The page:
‘That you, Seymour?’ she said. ‘You drunk?’ But there was no answer. ‘Mr Wedderburn? Nat?’
Standing there in the dark, she began to feel uneasy. She was, she realized, holding her breath. And there was an unfamiliar smell, acrid and sharp; it made her eyes water. Some instinct told her to lay her hands upon something solid and she took a quick step back, feeling for the wall. But she lost her balance and went down, one hand reaching out to break her fall, the other grasping the basket. Her hand was wet, and the stuff was all over her skirt. She cursed again and rubbed her fingers together. Sticky, slightly thick even. Not piss then, nor booze either. She sniffed and pulled herself up quickly, keeping clear of the great piece of machinery in the middle of the room. The sense of foreboding deepened, and the thought came upon her that there was someone else there, in the dark. Fear rose in her. Quickly, quietly – though it was too late for that, she knew – she felt her way around the walls to the back window. The tool bench stood before it. She put her basket upon it and felt for an engraving tool, something sharp. Then she stretched up to pull the piece of old blanket away from the window frame, feeling herself exposed as she did so. The sky was just beginning to lighten and the room was suddenly a good deal brighter. Her fingertips and palms
were stained with something black like ink. But she knew it was not ink. She did not want to turn around, but she forced herself to do so.
The sight imprinted itself upon her eye, like a flash of light.
Blood, terrible and black like ink, everywhere. As if a great, hideous bucket of it had been poured over him. Blood soaking through his trousers and pooling on the floor, where her boots had spread it into the corners. Blood painted over his face, across his arms and on his chest. Blood spewing, along with his guts, from a deep and livid cut in his stomach, as broad and wet as a mouth. And his body, bloodied and draped over the bed of the printing press, head propped against the platen, arms dangling off each side.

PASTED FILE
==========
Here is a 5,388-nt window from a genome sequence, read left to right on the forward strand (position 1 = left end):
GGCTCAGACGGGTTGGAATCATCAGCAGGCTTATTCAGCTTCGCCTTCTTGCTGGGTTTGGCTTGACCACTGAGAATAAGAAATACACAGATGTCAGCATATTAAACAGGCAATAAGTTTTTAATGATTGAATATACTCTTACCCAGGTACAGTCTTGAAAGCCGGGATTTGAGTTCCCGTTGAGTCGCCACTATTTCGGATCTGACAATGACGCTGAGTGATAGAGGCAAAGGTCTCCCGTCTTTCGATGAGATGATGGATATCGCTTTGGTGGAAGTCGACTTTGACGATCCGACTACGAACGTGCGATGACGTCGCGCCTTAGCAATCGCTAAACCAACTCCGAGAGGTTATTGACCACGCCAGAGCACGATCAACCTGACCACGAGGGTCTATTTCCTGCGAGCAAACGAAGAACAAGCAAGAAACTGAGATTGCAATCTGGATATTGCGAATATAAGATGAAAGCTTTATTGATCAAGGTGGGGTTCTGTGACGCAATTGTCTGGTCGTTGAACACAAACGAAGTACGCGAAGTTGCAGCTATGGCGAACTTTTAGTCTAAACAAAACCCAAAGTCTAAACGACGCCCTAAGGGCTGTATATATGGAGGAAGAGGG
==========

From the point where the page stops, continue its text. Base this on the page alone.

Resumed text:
The day was cold and bleak as I emerged from the Blackwall railway terminus, and the sooty brick of the city made it seem all the greyer. I had not long returned from India; after years in hot climes I was not yet reaccustomed to the English cold. I pulled my coat more tightly around me and checked my pocket watch for the tenth or twelfth time. I did not wish to be late.
It had been two days of novelties. The morning before I had taken my first ever journey upon a train, riding the Exeter mail-coach to Swindon to catch the Great Western Railway to the Paddington terminus in London. Five years before, I had left England a country traversed by horse and carriage; I had returned to find it in thrall to steam and iron.
I had stepped into the green-and-gold carriage, sat on the wooden pews of second class and watched the air fill with steam, as if we were travelling on a bed of cloud. I had felt the rush of speed and watched the curious effect of the countryside melting into a blur of green as it rushed past the window, or rather as we rushed past it. And, of course, there was the noise: the clank and wheeze of the wheels on the rail, the asthmatic puff of the engine, and those sudden unholy screeches – the wheels braking, or the air forcing its way through the whistle. We had reached the extraordinary speed of thirty miles an hour. It was remarkable, exhilarating, unsettling – not unlike London itself.
I had been in the city less than a day. I had rooms at the Oriental Club in Hanover Square. It was only my second visit to London; my first had been when I was nine years old. I recalled almost nothing of it save that we had seen my rich, scowling great-uncle at his gloomy abode in Golden Square – a place which greatly disappointed me as I had expected it actually to be golden – and I had seen a hurdy-gurdy man with a dancing dog in the street.